A couple of years ago, Yahoo CEO Marissa Mayer made the controversial announcement that her employees could no longer work from home and would need to return to working in the office.
But lots of companies wrestling with how to get people to show their face at work, in an era where telecommuting is increasingly popular, are trying to lure them back rather than mandate it. While organizations have long embraced the benefits of "hoteling," where employees reserve desks for themselves rather than getting a dedicated space to work every day, many are taking that concept even further, adding concierge-like staff and other perks to give workers more reasons to come onsite.
That's one of the big takeaways of a new report released Monday at NeoCon, the annual mega conference attended by major designers of Corporate America's offices and cubicles. The report was put together by Knoll, the workplace design company, and UnWired, a U.K.-based publishing and events business focused on the future of work. It surveyed leaders in charge of the facilities and real estate of 46 global companies.
Here are five highlights from the new report that reflect how the modern office is changing:
People spend only about half their professional time at corporate headquarters. The leaders surveyed said their workers spend about 49 percent of their time in the company's main office, with the rest of their time divided between other offices, client sites, working from home and "third spaces" such as coffee shops or the sidelines of their kids' soccer field.
They also spend a lot of time away from their desks. On a typical day among the companies surveyed, desks are in use only 47 percent of the time, and meeting rooms are only in use between 50 and 60 percent. That latter statistic comes from a previous UnWired report, done with Microsoft. It found, in addition, that the average annual cost of providing a desk in London or New York is $18,000. No wonder fewer companies are giving employees dedicated spaces at work.
The "hoteling" concept is expanding. Many companies have been practicing the idea of "hoteling" for a while, in which employees reserve desks when they need them rather than having their own. Some, however, are taking that concept even further now. As the modern workforce increasingly includes collaborative teams of clients, partners, freelancers and contract workers—as well as traveling employees—the office is becoming more of a hospitality hub than a home base.
"These ecosystems have expanded," said Knoll's workplace vice president, Tracy Wymer. "The facility needs to accommodate them. The closest analogy is a hotel lobby experience," he said, where both hotel guests and the people they need to meet with can congregate together.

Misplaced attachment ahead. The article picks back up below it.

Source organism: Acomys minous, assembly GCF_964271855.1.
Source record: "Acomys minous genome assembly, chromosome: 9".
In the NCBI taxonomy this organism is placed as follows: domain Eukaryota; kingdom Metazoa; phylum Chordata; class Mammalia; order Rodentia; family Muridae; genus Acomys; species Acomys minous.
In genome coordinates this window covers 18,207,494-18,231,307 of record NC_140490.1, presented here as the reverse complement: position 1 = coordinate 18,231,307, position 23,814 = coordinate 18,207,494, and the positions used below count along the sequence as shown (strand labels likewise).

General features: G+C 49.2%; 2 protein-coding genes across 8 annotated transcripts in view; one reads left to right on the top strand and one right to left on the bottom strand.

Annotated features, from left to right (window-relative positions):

That's leading to more, and different, perks. Knoll's report states that "the move to concierge service" is changing the nature of the workplace. "At some offices, a host, often created from a combined facilities management and IT support function, provides a one-stop shop for all support needs, from travel to technology and personal shopping, dry cleaning to bicycle repair." While providing those extra services may be costly, the report says, "it offers employees a recognizable exchange for the loss of their dedicated desks."
In other words, while perks such as onsite gyms and child care are a way to retain and recruit talented workers, they also do double duty as a way to get people onsite. "How do you make that base of where people work more inviting?" Wymer said. "As much as everyone can work anytime, anywhere, what the office has a role to do is in engineering serendipity." The report cites the rise of offerings like onsite massages, dentist appointments and good quality coffee.
"And the thing we didn't cite in the report is that beer is the new coffee," Wymer added. "It's amazing how many companies have kegerators in the office, and HR doesn't seem to have a problem with it."
New technology could make spending time in the office more attractive. While some may think the future of the work means we'll all be working from home in our pajamas, Knoll's report describes a future for corporate real estate that turns the office into yet another part of the "Internet of Things"—the tech industry's term for Web-enabled everyday objects. Already, sensors can help companies manage their energy or their supplies based on how many people are in the building. But Knoll's report says much more is coming.
"Real-time real estate," Wymer said, could one day provide workers with information on conveniences (like whether the espresso line is too long on the 3rd floor, or which bank of elevators has the longest wait) as well as opportunities for collaboration. For instance, it could let you know if your team members are eating lunch together in the cafe, or when an expert colleague usually based elsewhere has entered the building.
Such tools could one day help you "know who's around you, who may have worked on something similar to you," Wymer said. "The ultimate goal is to drive a higher degree of innovation."